It took me a while to get round to it, but I've now read Marilynne Robinson's Home. In fact I finished it last night, and am now unable to get it out of my head. It was one of the most wonderful - but also strangest - reading experiences of my life. Frank Wilson (of Books Inq fame), who so often seems to be mon semblable, mon frere, surprised me by reviewing Home very coolly, and subsequently admitting that he only read to the end out of duty. So I embarked on the book with mixed expectations, and, for the first third or half of it, I found myself impresssed as ever by the sheer quality of Robinson's writing, sentence on sentence, paragraph on paragraph, but feeling strangely uninvolved, becalmed, even alienated. This endless succession of more or less similar days, with Glory cooking meals and weeping, looking on and musing, as the patriarch and the prodigal son dance their hobbled pavane of reconciliation and resentment - where was it all going? What was it, really, about?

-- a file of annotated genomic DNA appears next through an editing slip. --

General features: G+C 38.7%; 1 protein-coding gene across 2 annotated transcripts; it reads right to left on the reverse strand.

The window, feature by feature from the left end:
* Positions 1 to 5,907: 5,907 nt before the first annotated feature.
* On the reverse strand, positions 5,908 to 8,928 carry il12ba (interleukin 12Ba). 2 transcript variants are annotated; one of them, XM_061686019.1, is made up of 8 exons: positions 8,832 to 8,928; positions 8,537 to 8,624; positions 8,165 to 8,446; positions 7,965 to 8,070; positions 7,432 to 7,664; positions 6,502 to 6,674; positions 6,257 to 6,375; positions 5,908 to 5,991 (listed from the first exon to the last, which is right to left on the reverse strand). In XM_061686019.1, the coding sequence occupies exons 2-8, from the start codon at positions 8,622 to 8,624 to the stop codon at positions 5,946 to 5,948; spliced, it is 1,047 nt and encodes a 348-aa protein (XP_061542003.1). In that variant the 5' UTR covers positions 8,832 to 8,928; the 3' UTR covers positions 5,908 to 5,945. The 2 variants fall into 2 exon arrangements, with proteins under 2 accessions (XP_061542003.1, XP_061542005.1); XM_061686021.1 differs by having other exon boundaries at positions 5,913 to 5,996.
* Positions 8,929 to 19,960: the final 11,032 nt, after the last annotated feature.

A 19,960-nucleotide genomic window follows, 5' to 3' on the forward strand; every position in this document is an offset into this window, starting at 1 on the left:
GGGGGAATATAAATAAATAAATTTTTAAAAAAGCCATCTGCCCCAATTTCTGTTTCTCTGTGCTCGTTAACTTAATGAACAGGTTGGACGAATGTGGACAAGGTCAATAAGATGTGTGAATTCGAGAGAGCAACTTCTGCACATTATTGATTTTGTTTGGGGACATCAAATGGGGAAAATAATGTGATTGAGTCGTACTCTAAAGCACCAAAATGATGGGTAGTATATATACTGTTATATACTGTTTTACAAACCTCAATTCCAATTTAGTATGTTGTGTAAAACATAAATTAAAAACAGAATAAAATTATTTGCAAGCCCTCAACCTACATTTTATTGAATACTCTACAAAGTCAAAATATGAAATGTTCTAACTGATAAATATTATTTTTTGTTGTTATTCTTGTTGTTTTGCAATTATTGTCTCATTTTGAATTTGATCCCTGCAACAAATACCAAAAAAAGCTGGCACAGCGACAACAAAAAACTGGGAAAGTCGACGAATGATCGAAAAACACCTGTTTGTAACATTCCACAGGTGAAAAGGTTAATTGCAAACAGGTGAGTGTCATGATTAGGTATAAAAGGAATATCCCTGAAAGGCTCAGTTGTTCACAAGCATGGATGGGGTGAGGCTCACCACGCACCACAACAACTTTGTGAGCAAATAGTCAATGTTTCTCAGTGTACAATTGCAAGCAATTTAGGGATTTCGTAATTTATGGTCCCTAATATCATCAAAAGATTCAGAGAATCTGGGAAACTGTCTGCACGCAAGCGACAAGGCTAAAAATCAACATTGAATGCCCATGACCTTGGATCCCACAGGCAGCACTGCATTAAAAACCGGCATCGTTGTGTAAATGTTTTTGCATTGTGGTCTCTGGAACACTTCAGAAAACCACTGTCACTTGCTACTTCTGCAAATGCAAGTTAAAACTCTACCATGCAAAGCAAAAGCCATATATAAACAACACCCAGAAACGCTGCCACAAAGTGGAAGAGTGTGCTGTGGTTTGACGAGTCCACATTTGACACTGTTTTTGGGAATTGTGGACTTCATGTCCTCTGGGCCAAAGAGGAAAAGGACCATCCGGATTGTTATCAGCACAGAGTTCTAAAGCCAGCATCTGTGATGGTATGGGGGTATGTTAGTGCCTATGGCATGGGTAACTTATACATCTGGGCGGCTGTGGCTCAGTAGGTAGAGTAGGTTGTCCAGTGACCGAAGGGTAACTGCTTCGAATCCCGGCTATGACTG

It was at this point that - via (a beautiful irony) Frank Wilson - I found this brilliant essay (which also put in an appearance recently on Thought Experiments). With a clear-sightedness and genuine intelligent sympathy rarely encountered in book reviews, Keizer cuts to exactly what Home is about. Here was my clue - suddenly I got it. Home is no sequel or coda to Gilead - it is something more akin to an antitype. It could indeed (but for the quality of the writing) hardly be more different and, as Keizer says, it is a measure of Robinon's greatness that she could have written both books.
What she is doing, I now realise, in those long stretches of the novel where so little seems to happen is something like a watercolorist laying down washes, so that the achieved final colour shows through itself the glimmer of all that went before, back to the white ground. A result of all this careful and infinitely subtle work is that when, towards the end, events that are recognisably 'novelish' begin to happen, the effect is electric. I found myself gripped, enthralled and fighting back the tears as Home proceeded with what now seemed like urgency to its astonishing, heart-stopping end. It is, I am now convinced, a great book. My faith in Marilynne Robinson is restored and enhanced. Wonderfully.